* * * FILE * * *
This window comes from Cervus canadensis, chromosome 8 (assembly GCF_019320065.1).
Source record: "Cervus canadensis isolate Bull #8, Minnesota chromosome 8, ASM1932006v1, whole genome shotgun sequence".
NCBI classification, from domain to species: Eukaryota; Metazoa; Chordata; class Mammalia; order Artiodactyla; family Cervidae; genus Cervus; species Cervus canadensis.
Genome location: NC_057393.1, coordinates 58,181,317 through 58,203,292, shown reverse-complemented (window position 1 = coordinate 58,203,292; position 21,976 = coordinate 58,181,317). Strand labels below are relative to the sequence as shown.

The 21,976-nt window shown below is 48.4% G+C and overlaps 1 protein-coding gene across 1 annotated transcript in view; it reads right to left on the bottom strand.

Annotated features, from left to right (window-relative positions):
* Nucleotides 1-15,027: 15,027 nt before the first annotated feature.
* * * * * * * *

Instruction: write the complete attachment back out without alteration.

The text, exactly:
This window comes from Cervus canadensis, chromosome 8 (assembly GCF_019320065.1).
Source record: "Cervus canadensis isolate Bull #8, Minnesota chromosome 8, ASM1932006v1, whole genome shotgun sequence".
NCBI classification, from domain to species: Eukaryota; Metazoa; Chordata; class Mammalia; order Artiodactyla; family Cervidae; genus Cervus; species Cervus canadensis.
Genome location: NC_057393.1, coordinates 58,181,317 through 58,203,292, shown reverse-complemented (window position 1 = coordinate 58,203,292; position 21,976 = coordinate 58,181,317). Strand labels below are relative to the sequence as shown.

The 21,976-nt window shown below is 48.4% G+C and overlaps 1 protein-coding gene across 1 annotated transcript in view; it reads right to left on the bottom strand.

Annotated features, from left to right (window-relative positions):
* Nucleotides 1-15,027: 15,027 nt before the first annotated feature.